The IFAs that are still allowed to take commission
The industry and the regulator have been giving a clear message that independent financial advisers (IFAs) are no longer able to receive commission set by product providers for advice provided after 1 January 2013, the start of the Retail Distribution Review (RDR). This has been heralded as a great move that will bring clarity to charges and benefit customers. But there is a worrying loophole in the rules that some IFAs are using to keep business on the old commission based structure.
Take the example of my father. He recently asked his IFA about the new charging structure as he was puzzled why he hadn't been asked to pay a fee for advice. But he was told: "Don't worry about that. It doesn't apply to you because you started with me before 1 January 2013."
I checked this out and found that advisers are still able to receive commission in certain circumstances on business that was in place before 1 January 2013.
An IFA can receive commission on investment products if there is a clear link between the commission payment and an investment made by the client following a recommendation made on or before 30 December 2012.
If the client reduces his investments, the IFA can continue to receive commission.
However, if the client makes additional investments, the new advice can only be paid for through adviser charges and not through additional commission. For example the client has an investment of £10,000 and is advised post RDR to pay another £10,000 into the investment. Trail commission can continue to be paid on the original £10,000 but the new advice can only be paid for through adviser charges, with no additional commission on the new investment.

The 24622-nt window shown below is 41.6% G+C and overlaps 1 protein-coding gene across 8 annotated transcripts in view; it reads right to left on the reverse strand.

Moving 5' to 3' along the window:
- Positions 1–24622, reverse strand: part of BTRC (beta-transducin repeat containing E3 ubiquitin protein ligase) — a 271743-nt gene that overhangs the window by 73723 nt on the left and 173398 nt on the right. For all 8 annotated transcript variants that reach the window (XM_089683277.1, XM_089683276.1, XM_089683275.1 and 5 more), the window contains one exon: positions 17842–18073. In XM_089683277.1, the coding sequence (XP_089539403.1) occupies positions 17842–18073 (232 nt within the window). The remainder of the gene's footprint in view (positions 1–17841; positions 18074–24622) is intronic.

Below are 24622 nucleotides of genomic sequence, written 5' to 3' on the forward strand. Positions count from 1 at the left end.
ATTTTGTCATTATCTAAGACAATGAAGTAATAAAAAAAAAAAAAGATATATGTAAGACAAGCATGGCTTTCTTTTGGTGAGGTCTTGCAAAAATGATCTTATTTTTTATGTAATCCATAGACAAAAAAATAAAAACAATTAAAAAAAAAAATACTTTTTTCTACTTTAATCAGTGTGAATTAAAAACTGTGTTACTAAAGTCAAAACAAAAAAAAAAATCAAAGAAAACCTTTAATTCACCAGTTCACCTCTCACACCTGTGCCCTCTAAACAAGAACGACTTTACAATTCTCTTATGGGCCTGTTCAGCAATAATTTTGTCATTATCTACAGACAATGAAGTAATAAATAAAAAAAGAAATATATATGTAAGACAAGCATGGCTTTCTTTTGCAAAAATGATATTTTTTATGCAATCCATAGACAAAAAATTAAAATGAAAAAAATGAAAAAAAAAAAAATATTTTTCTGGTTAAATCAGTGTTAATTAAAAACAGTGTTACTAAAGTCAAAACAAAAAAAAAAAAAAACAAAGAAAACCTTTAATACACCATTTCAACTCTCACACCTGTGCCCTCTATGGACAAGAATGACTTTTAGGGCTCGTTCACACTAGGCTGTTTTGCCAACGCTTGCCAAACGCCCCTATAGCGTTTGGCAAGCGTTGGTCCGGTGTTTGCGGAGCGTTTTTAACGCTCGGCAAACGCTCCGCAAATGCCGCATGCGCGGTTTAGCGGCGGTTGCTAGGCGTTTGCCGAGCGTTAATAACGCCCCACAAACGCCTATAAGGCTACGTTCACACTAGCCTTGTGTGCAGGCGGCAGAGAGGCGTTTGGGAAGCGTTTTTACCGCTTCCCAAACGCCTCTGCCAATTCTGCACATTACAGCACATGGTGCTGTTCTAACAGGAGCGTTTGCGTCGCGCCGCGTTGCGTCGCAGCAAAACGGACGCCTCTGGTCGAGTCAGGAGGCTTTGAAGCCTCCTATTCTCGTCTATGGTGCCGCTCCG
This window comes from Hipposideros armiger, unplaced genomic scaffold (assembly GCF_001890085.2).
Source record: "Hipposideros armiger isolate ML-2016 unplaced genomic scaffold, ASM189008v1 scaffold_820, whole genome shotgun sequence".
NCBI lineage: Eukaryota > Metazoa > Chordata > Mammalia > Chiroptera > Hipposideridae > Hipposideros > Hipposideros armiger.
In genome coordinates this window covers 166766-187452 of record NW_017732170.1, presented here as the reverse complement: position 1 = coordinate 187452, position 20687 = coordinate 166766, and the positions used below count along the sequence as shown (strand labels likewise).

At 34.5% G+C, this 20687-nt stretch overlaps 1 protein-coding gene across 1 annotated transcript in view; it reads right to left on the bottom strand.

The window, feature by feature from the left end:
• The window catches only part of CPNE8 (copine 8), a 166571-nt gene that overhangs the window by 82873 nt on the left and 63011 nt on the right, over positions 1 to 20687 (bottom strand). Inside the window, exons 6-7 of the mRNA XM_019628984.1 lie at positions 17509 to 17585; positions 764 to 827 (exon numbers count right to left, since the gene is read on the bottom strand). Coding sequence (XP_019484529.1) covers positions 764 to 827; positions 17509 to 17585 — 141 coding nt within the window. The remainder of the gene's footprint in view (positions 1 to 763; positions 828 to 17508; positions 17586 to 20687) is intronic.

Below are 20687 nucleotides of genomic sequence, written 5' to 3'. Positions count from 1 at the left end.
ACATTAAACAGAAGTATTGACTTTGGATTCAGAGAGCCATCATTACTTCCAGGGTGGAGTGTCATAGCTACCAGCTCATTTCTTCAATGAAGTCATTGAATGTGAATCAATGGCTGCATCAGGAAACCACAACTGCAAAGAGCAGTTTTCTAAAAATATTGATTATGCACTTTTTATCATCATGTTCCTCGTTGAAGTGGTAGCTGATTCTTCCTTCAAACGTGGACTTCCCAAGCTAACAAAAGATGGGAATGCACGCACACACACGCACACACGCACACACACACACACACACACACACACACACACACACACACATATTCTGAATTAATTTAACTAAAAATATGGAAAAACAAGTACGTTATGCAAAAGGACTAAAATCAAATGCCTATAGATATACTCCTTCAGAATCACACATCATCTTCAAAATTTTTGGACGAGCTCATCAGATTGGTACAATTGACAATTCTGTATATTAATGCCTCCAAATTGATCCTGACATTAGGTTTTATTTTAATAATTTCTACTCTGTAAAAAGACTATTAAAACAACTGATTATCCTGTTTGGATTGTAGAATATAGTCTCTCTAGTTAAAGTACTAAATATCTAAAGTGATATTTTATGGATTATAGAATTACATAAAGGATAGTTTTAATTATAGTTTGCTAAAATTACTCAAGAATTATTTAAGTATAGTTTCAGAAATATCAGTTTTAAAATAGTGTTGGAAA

Alan Steel, chairman of Alan Steel Asset Management is one of the experts we use on the IC reader portfolio reviews. He says: "What's worrying is your dad is being told it's OK because his plan is pre-RDR, so it doesn't matter. That's not true. If he's to stay on trail commission and the IFA has no intention of moving him to adviser charging , then that means there will be no changes made or recommended re his current investment funds... ever. And given RDR came in last year, there's been no advice given since then it seems. Any changes made and trail commission stops. So this can mean he's paying charges for nothing."
I'm also worried that he may be paying too much. He's reluctant to leave his IFA as he feels that he has "built up a good relationship over the years". But liking an adviser is not a good enough reason to stay if you are getting a poor deal.
The next problem is where to turn to get a good deal on advice.
Research from the Association of Professional Financial Advisers into the cost of independent financial advice on retirement income found that 67 per cent of advisers charge a percentage of your pension pot, with the average charge being 2 per cent. That would work out as a £6,000 fee for advice on a £300,000 pension pot. By contrast 28 per cent of advisers charge a flat fee for pensions advice, with the average fee being £681.
Some charge hourly fees. An APFA survey in summer 2013 found that the average rate for independent financial advice was £156 per hour. But paying per hour makes it difficult for investors to judge what they are paying for. And you won't know in advance how may hours you are going to be billed. Also, who is giving the advice and how good or experienced are they?
Percentage fees seem a sensible way to pay. But 2 per cent is too much, particularly if you have a large portfolio. Many decent financial advisers charge much less. Mr Steel says he stayed at 0.5 per cent for existing clients pre RDR and 0.6 per cent for new.